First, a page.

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County seeks space shortage solution

There are signs that some St. Charles County government offices may be running out of room for storing data and evidence in criminal cases, training employees and dealing with emergencies.

Jennifer George, the county’s assistant director of administration, said those signs include using three semi-truck trailers for evidence storage behind the Sheriff’s Department’s offices off T.R. Hughes Drive in O’Fallon.

Those signs also include not having enough meeting room space for the county’s emergency operations center in the basement of the county Justice Center in St. Charles. Parking is limited and space is at a premium for representatives from emergency responders from multiple jurisdictions who meet there to respond to events such as tornados or other emergencies. Plus, there isn’t space for a media room to hold news conferences, she said.

And George said there was an added issue – prisoners in the county jail upstairs haven’t made life pleasant in the basement.

“Jail inmates sometimes like to cause problems and what we’ve found a lot recently is that they clog up the toilets intentionally to cause some mischief,” George told the St. Charles County Council at their meeting on Sept. 8.

George briefed the council about efforts to develop options for dealing with these and other space-related issues involving the emergency operations center, dispatching at the county’s Dispatch and Alarm Center in Wentzville, the county’s new emergency radio system, and operations within the Sheriff’s Department, including its cyber crime unit.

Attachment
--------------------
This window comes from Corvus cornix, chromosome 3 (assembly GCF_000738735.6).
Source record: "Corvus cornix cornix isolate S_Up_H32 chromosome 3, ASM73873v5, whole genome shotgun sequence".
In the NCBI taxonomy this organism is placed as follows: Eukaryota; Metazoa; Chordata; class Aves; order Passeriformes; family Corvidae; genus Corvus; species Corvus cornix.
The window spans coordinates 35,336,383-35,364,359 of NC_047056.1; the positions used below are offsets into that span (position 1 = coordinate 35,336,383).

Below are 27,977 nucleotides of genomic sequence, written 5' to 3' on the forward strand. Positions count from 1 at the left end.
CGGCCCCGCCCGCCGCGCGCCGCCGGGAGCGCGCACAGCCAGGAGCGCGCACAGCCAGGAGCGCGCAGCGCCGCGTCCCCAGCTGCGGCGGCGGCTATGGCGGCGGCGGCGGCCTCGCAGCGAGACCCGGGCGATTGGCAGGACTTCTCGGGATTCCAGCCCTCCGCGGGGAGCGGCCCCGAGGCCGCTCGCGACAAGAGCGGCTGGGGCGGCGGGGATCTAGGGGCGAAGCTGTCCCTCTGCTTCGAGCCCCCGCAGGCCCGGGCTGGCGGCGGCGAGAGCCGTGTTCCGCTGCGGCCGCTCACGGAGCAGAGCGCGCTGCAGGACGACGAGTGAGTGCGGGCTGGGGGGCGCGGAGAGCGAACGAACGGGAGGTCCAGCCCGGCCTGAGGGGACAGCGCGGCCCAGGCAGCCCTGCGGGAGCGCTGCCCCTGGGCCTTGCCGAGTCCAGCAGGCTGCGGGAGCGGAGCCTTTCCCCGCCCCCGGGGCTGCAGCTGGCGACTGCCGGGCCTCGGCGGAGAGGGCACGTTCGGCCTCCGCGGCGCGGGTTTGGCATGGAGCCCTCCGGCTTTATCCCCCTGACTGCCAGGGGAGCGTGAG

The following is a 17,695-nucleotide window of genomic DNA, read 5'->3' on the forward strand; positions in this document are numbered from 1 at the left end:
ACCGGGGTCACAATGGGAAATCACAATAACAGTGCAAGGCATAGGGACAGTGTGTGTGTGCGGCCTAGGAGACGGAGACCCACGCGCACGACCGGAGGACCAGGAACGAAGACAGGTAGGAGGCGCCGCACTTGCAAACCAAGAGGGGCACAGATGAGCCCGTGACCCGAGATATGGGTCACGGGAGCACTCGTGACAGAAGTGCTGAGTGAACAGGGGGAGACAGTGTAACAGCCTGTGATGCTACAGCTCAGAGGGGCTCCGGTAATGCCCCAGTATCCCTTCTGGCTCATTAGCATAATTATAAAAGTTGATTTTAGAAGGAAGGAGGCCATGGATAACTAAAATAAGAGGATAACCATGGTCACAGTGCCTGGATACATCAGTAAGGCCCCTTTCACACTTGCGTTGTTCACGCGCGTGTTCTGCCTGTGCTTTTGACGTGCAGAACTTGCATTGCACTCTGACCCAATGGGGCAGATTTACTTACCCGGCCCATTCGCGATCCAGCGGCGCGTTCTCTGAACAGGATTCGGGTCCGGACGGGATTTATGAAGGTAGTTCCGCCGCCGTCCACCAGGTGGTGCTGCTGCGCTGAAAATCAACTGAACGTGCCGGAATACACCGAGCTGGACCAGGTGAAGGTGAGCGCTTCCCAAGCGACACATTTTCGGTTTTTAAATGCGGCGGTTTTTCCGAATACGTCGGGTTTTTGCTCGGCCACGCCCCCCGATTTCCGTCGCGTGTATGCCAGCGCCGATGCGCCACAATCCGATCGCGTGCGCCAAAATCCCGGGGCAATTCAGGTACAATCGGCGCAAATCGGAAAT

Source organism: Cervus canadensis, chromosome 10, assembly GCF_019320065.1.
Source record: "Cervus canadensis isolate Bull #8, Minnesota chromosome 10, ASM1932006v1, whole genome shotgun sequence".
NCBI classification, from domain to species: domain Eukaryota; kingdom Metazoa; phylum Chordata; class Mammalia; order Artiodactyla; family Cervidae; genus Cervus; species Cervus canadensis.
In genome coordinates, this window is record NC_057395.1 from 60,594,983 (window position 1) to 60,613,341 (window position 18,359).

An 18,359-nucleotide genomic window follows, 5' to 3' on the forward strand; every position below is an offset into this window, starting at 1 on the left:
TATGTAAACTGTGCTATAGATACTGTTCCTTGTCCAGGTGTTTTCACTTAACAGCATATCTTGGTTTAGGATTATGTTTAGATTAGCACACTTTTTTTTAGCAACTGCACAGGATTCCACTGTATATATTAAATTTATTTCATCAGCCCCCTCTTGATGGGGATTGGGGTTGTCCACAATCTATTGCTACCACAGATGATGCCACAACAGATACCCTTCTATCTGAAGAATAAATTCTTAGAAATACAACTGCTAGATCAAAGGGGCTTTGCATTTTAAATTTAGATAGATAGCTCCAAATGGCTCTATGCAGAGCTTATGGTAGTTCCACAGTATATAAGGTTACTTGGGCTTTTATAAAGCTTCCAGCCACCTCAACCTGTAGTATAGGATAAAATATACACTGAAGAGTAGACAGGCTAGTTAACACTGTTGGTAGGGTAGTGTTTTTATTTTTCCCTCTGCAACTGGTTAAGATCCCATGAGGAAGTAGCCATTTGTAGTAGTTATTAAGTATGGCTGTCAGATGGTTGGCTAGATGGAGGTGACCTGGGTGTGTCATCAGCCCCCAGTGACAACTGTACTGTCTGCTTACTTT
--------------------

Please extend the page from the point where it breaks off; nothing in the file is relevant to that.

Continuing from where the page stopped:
In July of 2013, the county hired a consulting firm, Ross & Baruzzini, to design a data center in the county administration building in St. Charles for the county’s new emergency radio system. The firm also examined space issues and gathered information for a master plan for using about 10 acres of vacant property the county has adjacent to the Sheriff’s Department offices.

“We’re at the ground floor right now,” George said in a later interview, noting that there are no specific plans on how the property might be used.

Four of the 10 acres were acquired this year. The county will have to look at what it can afford and how to finance any improvements, she said.

The county has been trying to take measures including finding room in the county administration building for its new emergency radio system, asking the county prosecuting attorney’s office to get rid of evidence no longer needed, moving equipment to other locations, and even capping and relocating pipes to prevent a flooded Justice Center basement.

But some of those measures, particularly the emergency radio data center, may be only a temporary solution, George said.

Much of the reason for the lack of space is a growing county whose population generates more data that requires more storage, and more room for training and meeting space, she said.

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